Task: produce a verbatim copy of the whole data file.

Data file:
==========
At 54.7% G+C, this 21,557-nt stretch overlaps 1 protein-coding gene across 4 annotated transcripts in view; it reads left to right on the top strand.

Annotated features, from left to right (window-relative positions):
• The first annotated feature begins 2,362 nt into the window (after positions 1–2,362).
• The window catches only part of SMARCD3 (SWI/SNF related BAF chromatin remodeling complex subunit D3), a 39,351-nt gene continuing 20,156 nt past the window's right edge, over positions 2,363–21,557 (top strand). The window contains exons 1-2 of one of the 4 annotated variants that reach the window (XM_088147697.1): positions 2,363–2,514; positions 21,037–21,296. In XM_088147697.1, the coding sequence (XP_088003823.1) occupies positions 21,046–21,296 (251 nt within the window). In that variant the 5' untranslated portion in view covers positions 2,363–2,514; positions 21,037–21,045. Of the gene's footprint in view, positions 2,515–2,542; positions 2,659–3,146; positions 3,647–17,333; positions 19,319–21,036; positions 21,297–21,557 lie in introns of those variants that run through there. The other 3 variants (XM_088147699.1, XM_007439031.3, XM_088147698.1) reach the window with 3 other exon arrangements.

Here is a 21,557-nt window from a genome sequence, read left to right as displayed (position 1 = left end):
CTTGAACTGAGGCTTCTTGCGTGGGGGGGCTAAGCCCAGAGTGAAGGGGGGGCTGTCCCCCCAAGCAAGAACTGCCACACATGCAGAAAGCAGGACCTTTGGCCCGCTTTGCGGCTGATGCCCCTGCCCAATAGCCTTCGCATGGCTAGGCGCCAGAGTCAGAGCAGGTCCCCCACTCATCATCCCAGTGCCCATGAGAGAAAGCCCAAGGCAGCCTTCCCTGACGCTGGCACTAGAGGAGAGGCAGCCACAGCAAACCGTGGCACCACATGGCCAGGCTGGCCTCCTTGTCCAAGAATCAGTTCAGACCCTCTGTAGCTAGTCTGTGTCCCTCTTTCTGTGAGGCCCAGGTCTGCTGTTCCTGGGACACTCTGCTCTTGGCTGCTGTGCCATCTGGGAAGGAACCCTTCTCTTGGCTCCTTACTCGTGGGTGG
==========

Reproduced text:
At 54.7% G+C, this 21,557-nt stretch overlaps 1 protein-coding gene across 4 annotated transcripts in view; it reads left to right on the top strand.

Annotated features, from left to right (window-relative positions):
• The first annotated feature begins 2,362 nt into the window (after positions 1–2,362).
• The window catches only part of SMARCD3 (SWI/SNF related BAF chromatin remodeling complex subunit D3), a 39,351-nt gene continuing 20,156 nt past the window's right edge, over positions 2,363–21,557 (top strand). The window contains exons 1-2 of one of the 4 annotated variants that reach the window (XM_088147697.1): positions 2,363–2,514; positions 21,037–21,296. In XM_088147697.1, the coding sequence (XP_088003823.1) occupies positions 21,046–21,296 (251 nt within the window). In that variant the 5' untranslated portion in view covers positions 2,363–2,514; positions 21,037–21,045. Of the gene's footprint in view, positions 2,515–2,542; positions 2,659–3,146; positions 3,647–17,333; positions 19,319–21,036; positions 21,297–21,557 lie in introns of those variants that run through there. The other 3 variants (XM_088147699.1, XM_007439031.3, XM_088147698.1) reach the window with 3 other exon arrangements.

Here is a 21,557-nt window from a genome sequence, read left to right as displayed (position 1 = left end):
CTTGAACTGAGGCTTCTTGCGTGGGGGGGCTAAGCCCAGAGTGAAGGGGGGGCTGTCCCCCCAAGCAAGAACTGCCACACATGCAGAAAGCAGGACCTTTGGCCCGCTTTGCGGCTGATGCCCCTGCCCAATAGCCTTCGCATGGCTAGGCGCCAGAGTCAGAGCAGGTCCCCCACTCATCATCCCAGTGCCCATGAGAGAAAGCCCAAGGCAGCCTTCCCTGACGCTGGCACTAGAGGAGAGGCAGCCACAGCAAACCGTGGCACCACATGGCCAGGCTGGCCTCCTTGTCCAAGAATCAGTTCAGACCCTCTGTAGCTAGTCTGTGTCCCTCTTTCTGTGAGGCCCAGGTCTGCTGTTCCTGGGACACTCTGCTCTTGGCTGCTGTGCCATCTGGGAAGGAACCCTTCTCTTGGCTCCTTACTCGTGGGTGG